Full Text Available Introduction. The aim of this study was to estimate the significance of TSH, thyroid peroxidase antibody (TPOAb, and mild (subclinical hypothyroidism in women from The Danish General Suburban Population Study (GESUS on the number of children born, the number of pregnancies, and the number of spontaneous abortions. Methods. Retrospective cross sectional study of 11254 women participating in GESUS. Data included biochemical measurements and a self-administrated questionnaire. Results. 6.7% had mild (subclinical hypothyroidism and 9.4% prevalent hypothyroidism. In women with mild hypothyroidism TPOAb was significantly elevated and age at first child was older compared to controls. TSH and TPOAb were negatively linearly associated with the number of children born and the number of pregnancies in the full cohort in age-adjusted and multiadjusted models. TSH or TPOAb was not associated with spontaneous abortions. Mild (subclinical hypothyroidism was associated with a risk of not having children and a risk of not getting pregnant in age-adjusted and multiadjusted models. Prevalent hypothyroidism was not associated with the number of children born, the number of pregnancies, or spontaneous abortions. Conclusion. Impaired fertility is associated with TSH, TPOAb, and mild (subclinical hypothyroidism in a Danish population of women.

  13. Impaired Fertility Associated with Subclinical Hypothyroidism and Thyroid Autoimmunity: The Danish General Suburban Population Study.

    Science.gov (United States)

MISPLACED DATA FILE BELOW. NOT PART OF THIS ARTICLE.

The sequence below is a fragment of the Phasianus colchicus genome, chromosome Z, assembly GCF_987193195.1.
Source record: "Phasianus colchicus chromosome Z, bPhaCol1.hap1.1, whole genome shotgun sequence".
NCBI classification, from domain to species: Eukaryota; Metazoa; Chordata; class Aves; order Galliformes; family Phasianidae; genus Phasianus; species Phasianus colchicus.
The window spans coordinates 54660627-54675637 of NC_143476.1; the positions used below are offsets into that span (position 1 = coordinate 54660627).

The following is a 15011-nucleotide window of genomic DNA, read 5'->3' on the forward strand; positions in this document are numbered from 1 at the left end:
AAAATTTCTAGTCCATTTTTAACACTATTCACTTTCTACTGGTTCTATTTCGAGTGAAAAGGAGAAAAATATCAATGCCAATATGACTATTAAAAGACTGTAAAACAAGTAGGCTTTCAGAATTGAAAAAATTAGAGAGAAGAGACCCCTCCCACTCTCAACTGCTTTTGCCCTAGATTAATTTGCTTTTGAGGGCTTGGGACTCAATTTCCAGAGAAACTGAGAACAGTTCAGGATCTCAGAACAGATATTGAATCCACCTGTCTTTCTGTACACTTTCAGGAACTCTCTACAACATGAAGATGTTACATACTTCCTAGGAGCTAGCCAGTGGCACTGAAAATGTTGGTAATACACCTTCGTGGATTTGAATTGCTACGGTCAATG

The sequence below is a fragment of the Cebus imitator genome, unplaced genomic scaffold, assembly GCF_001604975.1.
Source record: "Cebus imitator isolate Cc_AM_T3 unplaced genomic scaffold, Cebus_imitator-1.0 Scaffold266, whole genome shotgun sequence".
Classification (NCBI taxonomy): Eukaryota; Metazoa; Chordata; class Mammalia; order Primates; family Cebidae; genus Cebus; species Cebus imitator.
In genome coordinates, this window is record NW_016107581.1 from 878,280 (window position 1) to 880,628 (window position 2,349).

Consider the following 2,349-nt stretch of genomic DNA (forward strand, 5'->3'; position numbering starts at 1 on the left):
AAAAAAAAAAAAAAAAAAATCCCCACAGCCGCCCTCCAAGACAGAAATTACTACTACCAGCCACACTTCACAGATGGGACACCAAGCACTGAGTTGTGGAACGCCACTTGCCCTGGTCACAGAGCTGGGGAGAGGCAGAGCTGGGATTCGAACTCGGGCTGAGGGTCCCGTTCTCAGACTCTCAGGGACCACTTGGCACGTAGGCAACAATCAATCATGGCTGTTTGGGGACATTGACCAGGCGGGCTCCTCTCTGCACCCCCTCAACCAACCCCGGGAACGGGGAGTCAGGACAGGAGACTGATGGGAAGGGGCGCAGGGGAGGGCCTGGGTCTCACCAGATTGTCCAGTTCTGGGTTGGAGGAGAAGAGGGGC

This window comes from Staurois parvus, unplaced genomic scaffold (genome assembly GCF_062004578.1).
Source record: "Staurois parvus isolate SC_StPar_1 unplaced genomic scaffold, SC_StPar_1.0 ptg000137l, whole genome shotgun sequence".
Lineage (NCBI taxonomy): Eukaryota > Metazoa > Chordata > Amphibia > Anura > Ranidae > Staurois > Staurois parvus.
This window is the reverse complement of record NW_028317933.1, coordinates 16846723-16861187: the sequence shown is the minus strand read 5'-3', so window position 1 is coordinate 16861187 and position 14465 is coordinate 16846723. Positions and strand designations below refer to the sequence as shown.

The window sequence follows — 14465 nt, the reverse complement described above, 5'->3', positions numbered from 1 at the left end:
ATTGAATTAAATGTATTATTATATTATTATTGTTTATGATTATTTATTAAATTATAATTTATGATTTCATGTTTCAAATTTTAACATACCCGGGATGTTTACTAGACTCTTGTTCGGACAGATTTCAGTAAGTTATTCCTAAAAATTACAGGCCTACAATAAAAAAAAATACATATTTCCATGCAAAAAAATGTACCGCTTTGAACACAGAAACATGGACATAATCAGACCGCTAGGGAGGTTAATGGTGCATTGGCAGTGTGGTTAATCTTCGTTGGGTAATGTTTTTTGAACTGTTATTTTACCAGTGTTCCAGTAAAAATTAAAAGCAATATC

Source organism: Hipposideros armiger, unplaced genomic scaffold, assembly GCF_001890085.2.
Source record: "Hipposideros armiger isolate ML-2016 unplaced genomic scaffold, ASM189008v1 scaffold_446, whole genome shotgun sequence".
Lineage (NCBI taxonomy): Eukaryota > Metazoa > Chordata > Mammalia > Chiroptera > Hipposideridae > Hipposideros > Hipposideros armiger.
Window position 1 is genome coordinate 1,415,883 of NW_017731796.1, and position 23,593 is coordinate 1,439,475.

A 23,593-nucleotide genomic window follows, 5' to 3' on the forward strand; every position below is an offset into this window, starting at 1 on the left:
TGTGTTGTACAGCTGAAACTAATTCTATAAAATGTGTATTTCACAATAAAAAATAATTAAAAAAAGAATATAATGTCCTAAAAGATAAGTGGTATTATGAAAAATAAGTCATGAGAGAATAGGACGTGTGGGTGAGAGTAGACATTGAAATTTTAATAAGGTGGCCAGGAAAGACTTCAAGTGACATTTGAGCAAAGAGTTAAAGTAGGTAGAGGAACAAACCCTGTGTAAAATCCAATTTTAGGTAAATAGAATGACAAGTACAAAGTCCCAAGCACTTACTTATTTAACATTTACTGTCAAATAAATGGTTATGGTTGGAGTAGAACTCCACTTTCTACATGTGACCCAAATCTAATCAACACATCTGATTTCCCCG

Feldthusen, Anne-Dorthe; Pedersen, Palle L; Larsen, Jacob; Toft Kristensen, Tina; Ellervik, Christina; Kvetny, Jan

    2015-01-01

    The aim of this study was to estimate the significance of TSH, thyroid peroxidase antibody (TPOAb), and mild (subclinical) hypothyroidism in women from The Danish General Suburban Population Study (GESUS) on the number of children born, the number of pregnancies, and the number of spontaneous abortions. Retrospective cross sectional study of 11254 women participating in GESUS. Data included biochemical measurements and a self-administrated questionnaire. 6.7% had mild (subclinical) hypothyroidism and 9.4% prevalent hypothyroidism. In women with mild hypothyroidism TPOAb was significantly elevated and age at first child was older compared to controls. TSH and TPOAb were negatively linearly associated with the number of children born and the number of pregnancies in the full cohort in age-adjusted and multiadjusted models. TSH or TPOAb was not associated with spontaneous abortions. Mild (subclinical) hypothyroidism was associated with a risk of not having children and a risk of not getting pregnant in age-adjusted and multiadjusted models. Prevalent hypothyroidism was not associated with the number of children born, the number of pregnancies, or spontaneous abortions. Impaired fertility is associated with TSH, TPOAb, and mild (subclinical) hypothyroidism in a Danish population of women.